The return of the thank you event
Our World | On 04, Apr 2011
During the depths of the recession many companies either cancelled all staff events, rewards and incentives or conducted them in secret. Those which ran incentive travel programmes were forced, by those who deemed such spending was “inappropriate” during a recession, to deliver vouchers or tickets unbranded to their staff’s home addresses.
End of year thank you events to staff such as big parties and branded conferences were axed. It’s fair to say that in 2008 and 2009 Christmas was cancelled for thousands of UK employees. Why? Public perception. The media were on a witch-hunt for excess or the ‘jolly’, even when rewards had been earned.
Those companies that still rewarded sales staff or top performers had to provide their incentive rewards in total secrecy. Hotel bookings were under individual names, not as a group, there was no company branding. For many of those who earned these rewards, some of the excitement of celebrating, particularly together, was removed. It was like being given a ticket for the Cup Final – among the opposition supporters; celebrating privately when your club score is much less enjoyable than it would be openly with your friends.
Over the course of the recession it has been top performers, especially in sales, who have kept companies trading and even growing. This is an aspect overlooked at the expense of public perception. That is despite the fact that well-planned thank-you events and incentive travel are always self-financing by the efforts of those who earn them. Now there is a danger that they will be demotivated and tempted to move elsewhere if their efforts are not being recognised and rewarded.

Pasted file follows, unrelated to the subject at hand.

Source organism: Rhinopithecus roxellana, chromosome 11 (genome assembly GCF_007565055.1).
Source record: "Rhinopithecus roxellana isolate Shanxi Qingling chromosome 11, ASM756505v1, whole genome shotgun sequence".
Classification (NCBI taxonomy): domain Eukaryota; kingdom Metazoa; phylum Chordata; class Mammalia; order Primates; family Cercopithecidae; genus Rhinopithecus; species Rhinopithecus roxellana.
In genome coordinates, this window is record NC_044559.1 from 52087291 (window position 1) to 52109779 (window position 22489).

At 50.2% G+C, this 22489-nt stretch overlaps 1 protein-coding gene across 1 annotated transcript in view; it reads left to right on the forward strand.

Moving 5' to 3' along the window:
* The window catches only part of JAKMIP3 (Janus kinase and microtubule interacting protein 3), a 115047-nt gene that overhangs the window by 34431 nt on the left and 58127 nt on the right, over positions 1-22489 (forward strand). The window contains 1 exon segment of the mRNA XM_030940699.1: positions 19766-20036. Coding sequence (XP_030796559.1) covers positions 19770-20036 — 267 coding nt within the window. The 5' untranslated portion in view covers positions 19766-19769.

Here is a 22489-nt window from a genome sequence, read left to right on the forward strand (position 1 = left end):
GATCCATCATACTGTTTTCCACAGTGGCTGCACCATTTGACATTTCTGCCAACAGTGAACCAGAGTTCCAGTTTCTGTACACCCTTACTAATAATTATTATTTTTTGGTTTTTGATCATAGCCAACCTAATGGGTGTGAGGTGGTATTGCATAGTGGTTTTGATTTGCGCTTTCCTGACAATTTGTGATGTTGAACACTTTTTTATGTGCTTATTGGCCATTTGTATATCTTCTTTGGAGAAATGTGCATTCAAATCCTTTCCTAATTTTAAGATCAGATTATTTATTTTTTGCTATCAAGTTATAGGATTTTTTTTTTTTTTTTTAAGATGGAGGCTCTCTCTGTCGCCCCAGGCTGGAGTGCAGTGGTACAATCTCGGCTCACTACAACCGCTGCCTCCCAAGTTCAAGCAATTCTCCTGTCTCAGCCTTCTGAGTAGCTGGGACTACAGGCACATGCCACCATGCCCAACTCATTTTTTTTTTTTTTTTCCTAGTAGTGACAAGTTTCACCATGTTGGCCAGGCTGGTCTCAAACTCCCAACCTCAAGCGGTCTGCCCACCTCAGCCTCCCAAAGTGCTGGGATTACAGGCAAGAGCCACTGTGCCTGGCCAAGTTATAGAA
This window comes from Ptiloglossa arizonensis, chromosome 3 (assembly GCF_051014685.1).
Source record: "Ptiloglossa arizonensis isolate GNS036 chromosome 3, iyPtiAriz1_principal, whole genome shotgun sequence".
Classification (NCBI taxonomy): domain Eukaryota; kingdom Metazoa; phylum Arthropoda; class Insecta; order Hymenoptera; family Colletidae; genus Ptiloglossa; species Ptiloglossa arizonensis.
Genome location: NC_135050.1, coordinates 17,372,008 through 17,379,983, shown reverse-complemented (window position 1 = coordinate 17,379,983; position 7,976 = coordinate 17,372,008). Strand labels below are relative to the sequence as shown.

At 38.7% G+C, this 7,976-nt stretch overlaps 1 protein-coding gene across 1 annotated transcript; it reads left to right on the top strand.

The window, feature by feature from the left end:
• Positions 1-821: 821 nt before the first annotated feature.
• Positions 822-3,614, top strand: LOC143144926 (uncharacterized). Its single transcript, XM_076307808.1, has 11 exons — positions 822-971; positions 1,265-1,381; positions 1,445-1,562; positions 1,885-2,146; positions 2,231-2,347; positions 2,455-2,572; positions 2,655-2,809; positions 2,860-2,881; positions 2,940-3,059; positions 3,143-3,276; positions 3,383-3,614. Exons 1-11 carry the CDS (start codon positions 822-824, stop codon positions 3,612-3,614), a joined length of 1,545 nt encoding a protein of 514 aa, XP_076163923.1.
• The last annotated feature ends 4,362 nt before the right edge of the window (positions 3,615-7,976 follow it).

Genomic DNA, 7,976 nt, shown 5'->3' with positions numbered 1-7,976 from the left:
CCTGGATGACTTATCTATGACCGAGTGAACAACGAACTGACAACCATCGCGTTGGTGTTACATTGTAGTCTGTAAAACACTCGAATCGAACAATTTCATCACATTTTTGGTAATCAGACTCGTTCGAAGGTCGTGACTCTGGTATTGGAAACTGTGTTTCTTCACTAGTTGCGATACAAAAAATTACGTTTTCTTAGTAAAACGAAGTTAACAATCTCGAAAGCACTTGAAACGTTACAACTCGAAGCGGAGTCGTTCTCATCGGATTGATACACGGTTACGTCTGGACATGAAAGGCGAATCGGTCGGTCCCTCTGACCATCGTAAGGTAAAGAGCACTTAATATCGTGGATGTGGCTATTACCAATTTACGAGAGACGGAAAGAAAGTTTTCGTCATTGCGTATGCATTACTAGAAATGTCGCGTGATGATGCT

Take HSBC and Apple as an example. Both companies have thrived in the recession and both have rewarded staff accordingly. Unlike other banks, HSBC, along with Barclays, was not bailed out by the Government and taxpayers. Yet it has come under media fire for its staff bonuses. Why? Nobody would dare criticise Steve Jobs or the Apple executives for receiving dividends, bonuses, rewards or incentives for helping the company thrive as it has over the past few years. So why should successful British companies who have managed their own affairs without government support be criticised for what they do with their money?
Private companies that profit as the result of their own and their staff’s hard work must realise the danger of not saying thank you in the right way because of the witch-hunt of public perception.
When rewards for hard work and performance are due they should be paid – it’s a basic breach of contract if they are not. In addition, with our exorbitant 50 per cent tax rates for top earners and punitive corporation tax on retained profits, surely it’s in the government’s and the ordinary tax payers’ interests to gain as much revenue as possible from successful companies? Frenzied moral outrage is unhelpful and potentially expensive – even for those who are outraged.
Having a culture of success is important not only for a thriving business but for a thriving economy. Let us not dampen our potential in the wake of public perception.